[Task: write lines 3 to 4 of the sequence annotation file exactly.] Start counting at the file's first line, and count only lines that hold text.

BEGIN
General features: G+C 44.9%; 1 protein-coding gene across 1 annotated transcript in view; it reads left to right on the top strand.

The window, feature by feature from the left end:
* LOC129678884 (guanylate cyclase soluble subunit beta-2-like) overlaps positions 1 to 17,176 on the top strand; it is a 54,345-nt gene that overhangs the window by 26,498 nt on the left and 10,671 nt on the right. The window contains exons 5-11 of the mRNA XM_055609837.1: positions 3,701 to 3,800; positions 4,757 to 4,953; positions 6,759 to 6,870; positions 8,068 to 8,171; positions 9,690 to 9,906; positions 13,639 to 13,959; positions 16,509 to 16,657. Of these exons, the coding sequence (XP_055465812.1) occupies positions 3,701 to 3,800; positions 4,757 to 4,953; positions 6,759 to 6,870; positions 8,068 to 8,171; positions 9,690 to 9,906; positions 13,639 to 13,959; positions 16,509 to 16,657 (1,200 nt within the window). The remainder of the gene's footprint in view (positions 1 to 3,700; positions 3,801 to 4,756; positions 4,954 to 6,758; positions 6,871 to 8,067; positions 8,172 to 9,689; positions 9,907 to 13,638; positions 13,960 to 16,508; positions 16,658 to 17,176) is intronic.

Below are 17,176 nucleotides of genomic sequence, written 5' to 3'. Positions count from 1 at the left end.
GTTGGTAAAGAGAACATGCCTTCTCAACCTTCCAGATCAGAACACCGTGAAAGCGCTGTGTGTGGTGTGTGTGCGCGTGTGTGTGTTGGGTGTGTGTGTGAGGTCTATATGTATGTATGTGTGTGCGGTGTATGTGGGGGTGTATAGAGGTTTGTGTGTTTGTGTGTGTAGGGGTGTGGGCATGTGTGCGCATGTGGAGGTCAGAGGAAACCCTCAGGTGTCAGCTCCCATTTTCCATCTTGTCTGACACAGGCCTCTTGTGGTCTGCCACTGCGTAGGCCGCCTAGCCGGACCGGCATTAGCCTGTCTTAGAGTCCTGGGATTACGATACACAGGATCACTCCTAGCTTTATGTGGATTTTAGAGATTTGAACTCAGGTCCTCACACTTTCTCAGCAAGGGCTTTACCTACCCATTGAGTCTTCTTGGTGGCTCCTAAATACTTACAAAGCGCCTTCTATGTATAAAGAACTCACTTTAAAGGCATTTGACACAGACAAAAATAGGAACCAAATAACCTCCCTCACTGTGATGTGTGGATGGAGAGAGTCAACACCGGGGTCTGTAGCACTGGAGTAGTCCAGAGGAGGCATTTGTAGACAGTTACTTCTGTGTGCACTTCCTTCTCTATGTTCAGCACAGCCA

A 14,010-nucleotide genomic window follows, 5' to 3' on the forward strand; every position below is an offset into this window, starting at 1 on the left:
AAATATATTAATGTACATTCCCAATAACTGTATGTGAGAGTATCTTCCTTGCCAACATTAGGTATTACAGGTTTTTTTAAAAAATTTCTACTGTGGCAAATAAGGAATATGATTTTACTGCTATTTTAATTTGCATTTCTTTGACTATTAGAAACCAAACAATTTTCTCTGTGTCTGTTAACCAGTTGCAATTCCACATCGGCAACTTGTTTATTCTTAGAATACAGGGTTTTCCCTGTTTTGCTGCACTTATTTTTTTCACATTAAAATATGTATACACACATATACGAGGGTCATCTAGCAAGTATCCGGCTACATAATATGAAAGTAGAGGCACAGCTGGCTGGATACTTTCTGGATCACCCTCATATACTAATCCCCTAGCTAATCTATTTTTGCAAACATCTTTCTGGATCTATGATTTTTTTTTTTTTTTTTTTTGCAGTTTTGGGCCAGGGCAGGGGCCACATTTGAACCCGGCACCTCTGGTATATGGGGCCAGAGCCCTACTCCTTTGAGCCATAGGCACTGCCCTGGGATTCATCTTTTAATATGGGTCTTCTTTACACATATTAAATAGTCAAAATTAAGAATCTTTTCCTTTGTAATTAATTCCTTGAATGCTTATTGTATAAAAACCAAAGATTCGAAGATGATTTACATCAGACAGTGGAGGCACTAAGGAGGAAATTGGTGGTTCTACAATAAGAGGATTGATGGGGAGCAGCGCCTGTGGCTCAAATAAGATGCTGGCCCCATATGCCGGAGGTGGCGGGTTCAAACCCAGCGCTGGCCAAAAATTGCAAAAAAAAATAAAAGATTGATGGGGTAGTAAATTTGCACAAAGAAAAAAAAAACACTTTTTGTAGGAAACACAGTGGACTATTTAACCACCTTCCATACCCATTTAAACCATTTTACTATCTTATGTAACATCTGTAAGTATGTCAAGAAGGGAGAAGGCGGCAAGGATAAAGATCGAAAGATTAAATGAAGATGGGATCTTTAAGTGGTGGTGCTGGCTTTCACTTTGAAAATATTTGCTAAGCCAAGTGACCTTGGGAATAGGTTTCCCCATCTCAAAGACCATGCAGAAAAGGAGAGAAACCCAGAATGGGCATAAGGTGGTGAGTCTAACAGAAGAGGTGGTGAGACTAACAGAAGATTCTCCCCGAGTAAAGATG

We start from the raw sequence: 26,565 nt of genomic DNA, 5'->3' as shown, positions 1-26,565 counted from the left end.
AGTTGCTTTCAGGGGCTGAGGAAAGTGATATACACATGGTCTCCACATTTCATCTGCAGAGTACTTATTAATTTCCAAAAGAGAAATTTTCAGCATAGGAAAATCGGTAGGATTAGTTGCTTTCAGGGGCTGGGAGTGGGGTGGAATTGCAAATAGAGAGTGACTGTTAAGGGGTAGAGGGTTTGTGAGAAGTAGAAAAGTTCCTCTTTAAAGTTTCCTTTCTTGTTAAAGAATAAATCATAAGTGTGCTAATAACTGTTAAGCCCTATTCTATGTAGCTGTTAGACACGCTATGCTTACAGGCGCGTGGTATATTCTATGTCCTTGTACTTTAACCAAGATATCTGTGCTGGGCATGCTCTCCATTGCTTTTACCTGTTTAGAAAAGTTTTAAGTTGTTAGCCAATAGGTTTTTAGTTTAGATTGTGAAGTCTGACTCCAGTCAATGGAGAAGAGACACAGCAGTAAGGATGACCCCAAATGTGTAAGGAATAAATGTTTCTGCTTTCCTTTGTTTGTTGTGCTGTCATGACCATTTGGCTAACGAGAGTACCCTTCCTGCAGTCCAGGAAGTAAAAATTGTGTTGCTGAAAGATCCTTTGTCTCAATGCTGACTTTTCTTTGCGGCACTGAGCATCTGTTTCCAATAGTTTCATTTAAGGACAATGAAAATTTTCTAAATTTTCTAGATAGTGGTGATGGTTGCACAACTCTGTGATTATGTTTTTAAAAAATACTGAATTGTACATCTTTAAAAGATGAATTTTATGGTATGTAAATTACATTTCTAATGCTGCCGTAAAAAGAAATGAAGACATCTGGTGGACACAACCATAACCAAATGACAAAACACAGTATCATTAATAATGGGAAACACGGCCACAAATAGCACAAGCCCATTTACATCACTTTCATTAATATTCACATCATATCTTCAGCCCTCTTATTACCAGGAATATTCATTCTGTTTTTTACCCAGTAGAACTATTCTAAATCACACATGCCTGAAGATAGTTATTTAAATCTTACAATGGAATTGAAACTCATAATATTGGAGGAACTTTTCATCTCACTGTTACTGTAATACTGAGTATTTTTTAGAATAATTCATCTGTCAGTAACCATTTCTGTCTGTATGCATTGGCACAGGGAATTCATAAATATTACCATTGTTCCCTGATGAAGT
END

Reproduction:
* LOC129678884 (guanylate cyclase soluble subunit beta-2-like) overlaps positions 1 to 17,176 on the top strand; it is a 54,345-nt gene that overhangs the window by 26,498 nt on the left and 10,671 nt on the right. The window contains exons 5-11 of the mRNA XM_055609837.1: positions 3,701 to 3,800; positions 4,757 to 4,953; positions 6,759 to 6,870; positions 8,068 to 8,171; positions 9,690 to 9,906; positions 13,639 to 13,959; positions 16,509 to 16,657. Of these exons, the coding sequence (XP_055465812.1) occupies positions 3,701 to 3,800; positions 4,757 to 4,953; positions 6,759 to 6,870; positions 8,068 to 8,171; positions 9,690 to 9,906; positions 13,639 to 13,959; positions 16,509 to 16,657 (1,200 nt within the window). The remainder of the gene's footprint in view (positions 1 to 3,700; positions 3,801 to 4,756; positions 4,954 to 6,758; positions 6,871 to 8,067; positions 8,172 to 9,689; positions 9,907 to 13,638; positions 13,960 to 16,508; positions 16,658 to 17,176) is intronic.

Below are 17,176 nucleotides of genomic sequence, written 5' to 3'. Positions count from 1 at the left end.